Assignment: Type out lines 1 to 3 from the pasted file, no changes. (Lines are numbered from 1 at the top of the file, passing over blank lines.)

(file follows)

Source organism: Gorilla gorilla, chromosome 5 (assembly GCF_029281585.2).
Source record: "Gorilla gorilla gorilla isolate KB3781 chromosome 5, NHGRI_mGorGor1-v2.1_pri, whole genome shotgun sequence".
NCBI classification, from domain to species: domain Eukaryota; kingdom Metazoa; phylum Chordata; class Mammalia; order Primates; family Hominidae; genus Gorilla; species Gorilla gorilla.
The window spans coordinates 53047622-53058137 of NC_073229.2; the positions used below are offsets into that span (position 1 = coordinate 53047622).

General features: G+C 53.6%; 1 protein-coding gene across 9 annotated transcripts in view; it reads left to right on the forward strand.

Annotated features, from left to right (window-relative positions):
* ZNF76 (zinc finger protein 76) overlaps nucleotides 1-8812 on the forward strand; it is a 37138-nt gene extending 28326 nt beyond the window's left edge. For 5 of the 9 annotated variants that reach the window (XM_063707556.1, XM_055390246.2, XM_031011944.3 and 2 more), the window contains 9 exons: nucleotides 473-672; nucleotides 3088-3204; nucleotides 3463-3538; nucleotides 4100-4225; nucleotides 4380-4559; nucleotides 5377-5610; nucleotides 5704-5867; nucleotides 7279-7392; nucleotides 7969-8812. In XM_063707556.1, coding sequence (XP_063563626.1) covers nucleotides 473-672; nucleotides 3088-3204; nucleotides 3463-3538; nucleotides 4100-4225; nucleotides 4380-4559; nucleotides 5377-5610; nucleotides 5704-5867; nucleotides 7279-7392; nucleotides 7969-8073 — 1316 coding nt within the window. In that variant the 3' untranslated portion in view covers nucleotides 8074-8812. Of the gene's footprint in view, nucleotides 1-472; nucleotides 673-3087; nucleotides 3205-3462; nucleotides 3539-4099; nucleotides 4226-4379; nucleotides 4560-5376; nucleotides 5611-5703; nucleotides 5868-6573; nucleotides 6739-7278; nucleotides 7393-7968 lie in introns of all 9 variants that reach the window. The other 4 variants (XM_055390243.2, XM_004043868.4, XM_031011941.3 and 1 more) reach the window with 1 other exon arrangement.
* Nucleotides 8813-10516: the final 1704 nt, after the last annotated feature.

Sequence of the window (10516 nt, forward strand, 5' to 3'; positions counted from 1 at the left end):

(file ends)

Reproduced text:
Source organism: Gorilla gorilla, chromosome 5 (assembly GCF_029281585.2).
Source record: "Gorilla gorilla gorilla isolate KB3781 chromosome 5, NHGRI_mGorGor1-v2.1_pri, whole genome shotgun sequence".
NCBI classification, from domain to species: domain Eukaryota; kingdom Metazoa; phylum Chordata; class Mammalia; order Primates; family Hominidae; genus Gorilla; species Gorilla gorilla.